Brian O'Donoghue

Sales Representative

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How Baby Boomers are breaking Canada’s real estate market - In one of the tightest real estate markets ever recorded in Canada, Boomers are not letting go of their homes. It appears the real-estate wealthy Boomers are to blame for yet again disrupting markets. Traditionally, seniors sell their family homes and downsize or move into retirement communities. Born between 1946 and 1964, Boomers, who own a substantial share of Canadian real estate, are breaking that trend. They are ageing in place.

More than 20 percent of Canada’s population will be 65 within the next five years and they aren’t yet ready to move into retirement communities or nursing homes. It has been well-documented that the pandemic has intensified the problem in Canada. Boomers witnessed the tragedy that occurred during the pandemic in Canada’s long-term care and retirement facilities and are cautious of that future.

A 2020 Royal Society of Canada report that looked at long-term care in Canada during the early waves of the pandemic, highlighted its damaging state. Canada experienced a far higher proportion of total country COVID-19 deaths in nursing homes than other comparable countries — 81 percent in Canada, compared to 28 percent in Australia, 31 percent in the US and 66 percent in Spain. By March of 2021, more than 50 percent of all deaths from COVID occurred in nursing and seniors’ homes, according to the Public Health Agency of Canada.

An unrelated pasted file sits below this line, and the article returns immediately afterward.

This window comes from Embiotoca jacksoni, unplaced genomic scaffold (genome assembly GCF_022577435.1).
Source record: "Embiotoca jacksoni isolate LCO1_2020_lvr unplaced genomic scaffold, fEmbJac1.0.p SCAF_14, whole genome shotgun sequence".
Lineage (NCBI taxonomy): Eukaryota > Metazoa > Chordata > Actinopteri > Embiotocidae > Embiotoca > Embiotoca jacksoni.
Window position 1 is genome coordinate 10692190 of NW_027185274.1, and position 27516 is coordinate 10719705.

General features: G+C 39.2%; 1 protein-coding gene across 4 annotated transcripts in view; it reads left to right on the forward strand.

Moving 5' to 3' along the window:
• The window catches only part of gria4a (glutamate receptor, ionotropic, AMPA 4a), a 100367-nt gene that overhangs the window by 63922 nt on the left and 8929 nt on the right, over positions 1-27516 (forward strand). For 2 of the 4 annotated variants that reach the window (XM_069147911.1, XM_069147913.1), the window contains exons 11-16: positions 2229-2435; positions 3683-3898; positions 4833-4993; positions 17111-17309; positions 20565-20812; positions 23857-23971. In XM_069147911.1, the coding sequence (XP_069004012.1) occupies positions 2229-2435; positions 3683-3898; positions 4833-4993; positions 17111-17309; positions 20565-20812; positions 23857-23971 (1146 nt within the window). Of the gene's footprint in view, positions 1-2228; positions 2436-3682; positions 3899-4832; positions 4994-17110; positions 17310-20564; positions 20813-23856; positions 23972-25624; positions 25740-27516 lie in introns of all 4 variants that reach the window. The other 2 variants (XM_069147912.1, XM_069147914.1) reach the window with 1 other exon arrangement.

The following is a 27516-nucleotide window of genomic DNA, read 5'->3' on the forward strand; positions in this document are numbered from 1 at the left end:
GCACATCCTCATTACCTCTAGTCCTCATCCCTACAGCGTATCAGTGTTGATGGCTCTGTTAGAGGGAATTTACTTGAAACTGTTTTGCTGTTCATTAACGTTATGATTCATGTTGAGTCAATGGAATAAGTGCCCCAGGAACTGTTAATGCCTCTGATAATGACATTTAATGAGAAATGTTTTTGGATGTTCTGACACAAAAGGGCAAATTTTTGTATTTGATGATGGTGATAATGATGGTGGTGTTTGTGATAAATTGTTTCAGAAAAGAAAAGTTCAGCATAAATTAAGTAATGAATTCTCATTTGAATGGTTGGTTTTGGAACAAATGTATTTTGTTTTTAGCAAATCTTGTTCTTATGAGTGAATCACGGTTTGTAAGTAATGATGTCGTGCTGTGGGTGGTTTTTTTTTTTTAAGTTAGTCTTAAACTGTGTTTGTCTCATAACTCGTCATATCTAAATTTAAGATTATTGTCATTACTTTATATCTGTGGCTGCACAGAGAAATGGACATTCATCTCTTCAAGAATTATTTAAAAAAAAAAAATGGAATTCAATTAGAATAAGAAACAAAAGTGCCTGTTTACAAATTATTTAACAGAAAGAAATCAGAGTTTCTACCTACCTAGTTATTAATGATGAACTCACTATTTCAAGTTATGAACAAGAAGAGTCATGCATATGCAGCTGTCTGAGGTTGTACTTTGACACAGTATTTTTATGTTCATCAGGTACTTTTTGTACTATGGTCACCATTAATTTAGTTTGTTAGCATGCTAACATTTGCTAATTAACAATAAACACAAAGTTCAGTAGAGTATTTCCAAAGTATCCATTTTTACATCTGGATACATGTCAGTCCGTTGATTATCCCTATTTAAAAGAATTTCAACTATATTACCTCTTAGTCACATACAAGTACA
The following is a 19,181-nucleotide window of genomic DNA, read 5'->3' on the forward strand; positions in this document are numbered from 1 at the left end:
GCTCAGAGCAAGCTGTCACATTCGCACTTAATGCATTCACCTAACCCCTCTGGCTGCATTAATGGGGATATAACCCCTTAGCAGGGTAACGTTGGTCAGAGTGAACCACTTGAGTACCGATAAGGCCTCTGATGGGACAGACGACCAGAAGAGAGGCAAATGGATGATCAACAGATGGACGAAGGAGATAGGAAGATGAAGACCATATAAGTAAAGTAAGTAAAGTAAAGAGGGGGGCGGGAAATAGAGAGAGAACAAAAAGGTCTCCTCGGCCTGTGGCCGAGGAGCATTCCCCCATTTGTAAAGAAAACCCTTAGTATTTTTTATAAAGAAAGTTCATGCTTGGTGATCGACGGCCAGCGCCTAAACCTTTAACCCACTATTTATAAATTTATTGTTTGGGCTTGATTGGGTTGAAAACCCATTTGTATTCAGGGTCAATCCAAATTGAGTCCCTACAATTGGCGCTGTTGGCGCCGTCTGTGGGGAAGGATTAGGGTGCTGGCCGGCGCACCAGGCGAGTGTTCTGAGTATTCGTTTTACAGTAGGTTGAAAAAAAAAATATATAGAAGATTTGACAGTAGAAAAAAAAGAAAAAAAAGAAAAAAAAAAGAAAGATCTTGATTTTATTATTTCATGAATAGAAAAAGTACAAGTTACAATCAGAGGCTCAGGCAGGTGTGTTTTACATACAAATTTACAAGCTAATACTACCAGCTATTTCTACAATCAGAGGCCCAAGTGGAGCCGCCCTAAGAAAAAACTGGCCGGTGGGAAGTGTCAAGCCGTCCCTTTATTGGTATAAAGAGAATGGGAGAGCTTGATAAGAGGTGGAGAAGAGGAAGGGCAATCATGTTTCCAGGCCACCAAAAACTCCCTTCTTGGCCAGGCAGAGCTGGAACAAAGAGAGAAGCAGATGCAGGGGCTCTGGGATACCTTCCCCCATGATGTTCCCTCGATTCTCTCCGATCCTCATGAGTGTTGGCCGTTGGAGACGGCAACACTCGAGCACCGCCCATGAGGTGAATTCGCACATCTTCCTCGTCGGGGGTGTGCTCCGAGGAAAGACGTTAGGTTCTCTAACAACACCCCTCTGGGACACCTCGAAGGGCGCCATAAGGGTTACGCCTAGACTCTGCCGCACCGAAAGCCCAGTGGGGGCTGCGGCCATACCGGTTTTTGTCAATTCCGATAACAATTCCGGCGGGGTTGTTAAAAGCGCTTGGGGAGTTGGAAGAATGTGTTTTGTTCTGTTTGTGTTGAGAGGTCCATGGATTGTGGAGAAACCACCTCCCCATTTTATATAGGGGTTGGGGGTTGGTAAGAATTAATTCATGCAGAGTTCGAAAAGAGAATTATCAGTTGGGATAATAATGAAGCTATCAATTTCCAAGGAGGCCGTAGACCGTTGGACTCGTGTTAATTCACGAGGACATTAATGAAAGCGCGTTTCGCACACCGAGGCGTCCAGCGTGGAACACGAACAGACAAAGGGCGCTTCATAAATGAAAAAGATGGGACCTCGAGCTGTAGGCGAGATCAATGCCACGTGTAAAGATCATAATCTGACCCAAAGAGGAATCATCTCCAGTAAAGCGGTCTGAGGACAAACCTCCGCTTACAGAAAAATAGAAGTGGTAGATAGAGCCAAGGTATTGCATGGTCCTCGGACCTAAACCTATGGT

Boomers are deciding to renovate or hire private help inside their homes. Because of the equity accrued in their homes, many can hire private help to ensure they can stay in the homes they own in communities they love for as long as possible. This trend was also noted in a study this past summer that found a majority of Boomer homeowners - 52 percent- would prefer to renovate their current property over moving. The study also found 75 percent of Boomers own their own home, and 17 percent own more than one property.

The trend is creating a bottleneck in supply for first-time buyers and young families. Millennials are starting to have families and have struggled because there is less housing supply for growing families.

In Canada, the ageing-in-place trend is running smack into one of the tightest real estate markets ever recorded. There are currently fewer properties listed for sale in Canada than at any point on record. A report by the Bank of Nova Scotia found that Ontario, Alberta, and Manitoba have the lowest housing stock per capita.

Yet another factor cited in the trend for Boomers to stay in their homes has been the rise in reverse mortgages. Canadians aged 55 and over are able to draw on a portion of their home equity to boost their liquid income while staying in their homes.

Home Equity Bank, a major provider of reverse mortgage products in Canada, recently disclosed that the country’s homeowners are now carrying more than $5 billion worth of its reverse mortgages, the largest amount ever.


 A new report is urging Canada to consider a luxury tax on homes valued at over $1 million as a means to rein in surging real estate prices.